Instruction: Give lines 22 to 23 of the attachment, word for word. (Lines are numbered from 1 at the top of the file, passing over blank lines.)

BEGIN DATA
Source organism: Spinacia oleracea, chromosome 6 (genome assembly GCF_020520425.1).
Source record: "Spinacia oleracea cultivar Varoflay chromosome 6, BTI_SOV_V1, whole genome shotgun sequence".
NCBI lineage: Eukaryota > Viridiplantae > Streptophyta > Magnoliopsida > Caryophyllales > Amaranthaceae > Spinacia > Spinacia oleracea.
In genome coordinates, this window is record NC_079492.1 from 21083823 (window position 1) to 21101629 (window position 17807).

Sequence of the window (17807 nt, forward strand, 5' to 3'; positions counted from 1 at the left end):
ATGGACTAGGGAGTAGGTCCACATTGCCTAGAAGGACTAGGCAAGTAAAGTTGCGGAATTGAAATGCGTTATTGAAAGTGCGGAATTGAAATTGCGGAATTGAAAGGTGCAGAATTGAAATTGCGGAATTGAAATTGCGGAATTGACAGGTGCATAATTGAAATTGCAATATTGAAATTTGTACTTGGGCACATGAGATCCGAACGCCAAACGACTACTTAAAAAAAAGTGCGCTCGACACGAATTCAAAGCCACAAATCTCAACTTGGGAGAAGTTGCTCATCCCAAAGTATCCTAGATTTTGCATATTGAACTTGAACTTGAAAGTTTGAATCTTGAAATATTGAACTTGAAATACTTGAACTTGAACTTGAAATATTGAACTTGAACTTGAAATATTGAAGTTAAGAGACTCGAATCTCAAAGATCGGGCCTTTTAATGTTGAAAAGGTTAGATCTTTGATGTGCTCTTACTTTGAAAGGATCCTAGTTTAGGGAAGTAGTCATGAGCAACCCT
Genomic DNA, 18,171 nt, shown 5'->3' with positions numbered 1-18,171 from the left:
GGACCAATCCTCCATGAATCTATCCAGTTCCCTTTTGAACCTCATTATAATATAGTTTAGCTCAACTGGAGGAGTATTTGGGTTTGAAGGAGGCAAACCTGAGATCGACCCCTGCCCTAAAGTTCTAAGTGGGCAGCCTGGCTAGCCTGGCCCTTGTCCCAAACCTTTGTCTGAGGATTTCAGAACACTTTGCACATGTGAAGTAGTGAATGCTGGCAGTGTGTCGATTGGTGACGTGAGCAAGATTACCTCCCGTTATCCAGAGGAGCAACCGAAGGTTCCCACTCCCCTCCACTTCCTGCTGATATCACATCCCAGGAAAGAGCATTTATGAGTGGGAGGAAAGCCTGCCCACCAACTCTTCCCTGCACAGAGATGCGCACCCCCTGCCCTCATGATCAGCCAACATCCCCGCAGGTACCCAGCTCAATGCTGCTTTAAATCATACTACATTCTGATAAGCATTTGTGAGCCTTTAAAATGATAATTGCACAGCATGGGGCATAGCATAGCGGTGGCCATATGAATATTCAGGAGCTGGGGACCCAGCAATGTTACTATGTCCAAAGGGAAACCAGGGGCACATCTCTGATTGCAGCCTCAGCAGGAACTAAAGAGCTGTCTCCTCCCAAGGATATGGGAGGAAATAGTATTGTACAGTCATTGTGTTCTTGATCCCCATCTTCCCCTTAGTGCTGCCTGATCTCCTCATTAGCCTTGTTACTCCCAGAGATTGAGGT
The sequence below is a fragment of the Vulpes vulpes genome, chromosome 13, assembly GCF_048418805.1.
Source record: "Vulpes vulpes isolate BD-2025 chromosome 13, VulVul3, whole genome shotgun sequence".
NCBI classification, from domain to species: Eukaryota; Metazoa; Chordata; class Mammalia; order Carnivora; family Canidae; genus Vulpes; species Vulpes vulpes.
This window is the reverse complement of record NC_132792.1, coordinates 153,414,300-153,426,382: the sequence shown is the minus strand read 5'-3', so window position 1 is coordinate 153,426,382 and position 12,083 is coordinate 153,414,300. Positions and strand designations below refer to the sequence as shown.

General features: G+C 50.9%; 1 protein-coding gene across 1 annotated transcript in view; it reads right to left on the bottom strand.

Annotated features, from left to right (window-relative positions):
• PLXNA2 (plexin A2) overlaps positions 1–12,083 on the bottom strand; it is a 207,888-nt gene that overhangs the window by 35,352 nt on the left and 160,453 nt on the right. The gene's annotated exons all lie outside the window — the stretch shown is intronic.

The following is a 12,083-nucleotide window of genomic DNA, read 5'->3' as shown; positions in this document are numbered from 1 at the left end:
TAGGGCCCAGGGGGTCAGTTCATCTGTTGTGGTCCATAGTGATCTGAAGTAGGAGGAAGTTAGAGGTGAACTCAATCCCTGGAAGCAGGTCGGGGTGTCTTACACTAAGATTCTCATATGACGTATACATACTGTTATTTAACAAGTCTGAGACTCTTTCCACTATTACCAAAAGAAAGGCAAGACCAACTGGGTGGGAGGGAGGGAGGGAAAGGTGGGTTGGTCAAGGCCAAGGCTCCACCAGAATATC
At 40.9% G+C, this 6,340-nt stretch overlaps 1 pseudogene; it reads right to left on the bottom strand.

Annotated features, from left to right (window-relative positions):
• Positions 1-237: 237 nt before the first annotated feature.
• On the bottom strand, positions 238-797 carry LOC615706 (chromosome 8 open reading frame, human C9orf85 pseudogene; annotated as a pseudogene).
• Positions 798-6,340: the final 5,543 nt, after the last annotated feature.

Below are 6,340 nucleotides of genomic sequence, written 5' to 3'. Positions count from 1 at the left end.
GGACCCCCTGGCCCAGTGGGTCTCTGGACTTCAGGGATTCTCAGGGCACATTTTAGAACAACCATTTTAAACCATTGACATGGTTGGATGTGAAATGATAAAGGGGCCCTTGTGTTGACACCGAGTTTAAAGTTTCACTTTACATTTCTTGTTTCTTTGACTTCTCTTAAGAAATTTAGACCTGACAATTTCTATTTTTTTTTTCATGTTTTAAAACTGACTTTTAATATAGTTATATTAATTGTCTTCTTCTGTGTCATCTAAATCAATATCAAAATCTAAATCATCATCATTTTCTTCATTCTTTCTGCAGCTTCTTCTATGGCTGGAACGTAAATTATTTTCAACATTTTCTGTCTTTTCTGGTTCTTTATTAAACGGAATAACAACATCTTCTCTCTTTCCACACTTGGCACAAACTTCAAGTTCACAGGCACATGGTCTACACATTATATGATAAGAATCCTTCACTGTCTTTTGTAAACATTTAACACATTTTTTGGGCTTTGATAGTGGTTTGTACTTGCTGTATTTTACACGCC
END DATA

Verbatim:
• Positions 798-6,340: the final 5,543 nt, after the last annotated feature.

Below are 6,340 nucleotides of genomic sequence, written 5' to 3'. Positions count from 1 at the left end.